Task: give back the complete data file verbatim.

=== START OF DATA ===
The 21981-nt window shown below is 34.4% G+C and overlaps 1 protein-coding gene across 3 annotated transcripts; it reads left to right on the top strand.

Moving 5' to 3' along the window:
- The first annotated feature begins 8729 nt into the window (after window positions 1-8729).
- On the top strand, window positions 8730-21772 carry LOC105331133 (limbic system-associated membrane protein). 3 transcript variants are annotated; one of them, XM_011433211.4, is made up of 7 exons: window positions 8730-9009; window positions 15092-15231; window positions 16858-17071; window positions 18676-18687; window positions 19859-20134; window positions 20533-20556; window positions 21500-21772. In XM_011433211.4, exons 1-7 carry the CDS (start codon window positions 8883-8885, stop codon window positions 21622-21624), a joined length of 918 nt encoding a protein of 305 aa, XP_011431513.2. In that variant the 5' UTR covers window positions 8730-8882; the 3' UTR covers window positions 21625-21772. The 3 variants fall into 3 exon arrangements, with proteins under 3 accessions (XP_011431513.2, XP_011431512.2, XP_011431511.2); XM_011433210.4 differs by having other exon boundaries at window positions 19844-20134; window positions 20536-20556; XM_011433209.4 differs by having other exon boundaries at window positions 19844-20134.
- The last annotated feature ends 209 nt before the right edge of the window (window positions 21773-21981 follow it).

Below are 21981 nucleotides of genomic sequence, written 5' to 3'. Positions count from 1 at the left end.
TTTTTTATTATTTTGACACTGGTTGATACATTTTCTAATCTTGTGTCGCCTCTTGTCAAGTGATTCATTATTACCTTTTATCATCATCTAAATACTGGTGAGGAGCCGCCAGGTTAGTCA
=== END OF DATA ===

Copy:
The 21981-nt window shown below is 34.4% G+C and overlaps 1 protein-coding gene across 3 annotated transcripts; it reads left to right on the top strand.

Moving 5' to 3' along the window:
- The first annotated feature begins 8729 nt into the window (after window positions 1-8729).
- On the top strand, window positions 8730-21772 carry LOC105331133 (limbic system-associated membrane protein). 3 transcript variants are annotated; one of them, XM_011433211.4, is made up of 7 exons: window positions 8730-9009; window positions 15092-15231; window positions 16858-17071; window positions 18676-18687; window positions 19859-20134; window positions 20533-20556; window positions 21500-21772. In XM_011433211.4, exons 1-7 carry the CDS (start codon window positions 8883-8885, stop codon window positions 21622-21624), a joined length of 918 nt encoding a protein of 305 aa, XP_011431513.2. In that variant the 5' UTR covers window positions 8730-8882; the 3' UTR covers window positions 21625-21772. The 3 variants fall into 3 exon arrangements, with proteins under 3 accessions (XP_011431513.2, XP_011431512.2, XP_011431511.2); XM_011433210.4 differs by having other exon boundaries at window positions 19844-20134; window positions 20536-20556; XM_011433209.4 differs by having other exon boundaries at window positions 19844-20134.
- The last annotated feature ends 209 nt before the right edge of the window (window positions 21773-21981 follow it).

Below are 21981 nucleotides of genomic sequence, written 5' to 3'. Positions count from 1 at the left end.
TTTTTTATTATTTTGACACTGGTTGATACATTTTCTAATCTTGTGTCGCCTCTTGTCAAGTGATTCATTATTACCTTTTATCATCATCTAAATACTGGTGAGGAGCCGCCAGGTTAGTCA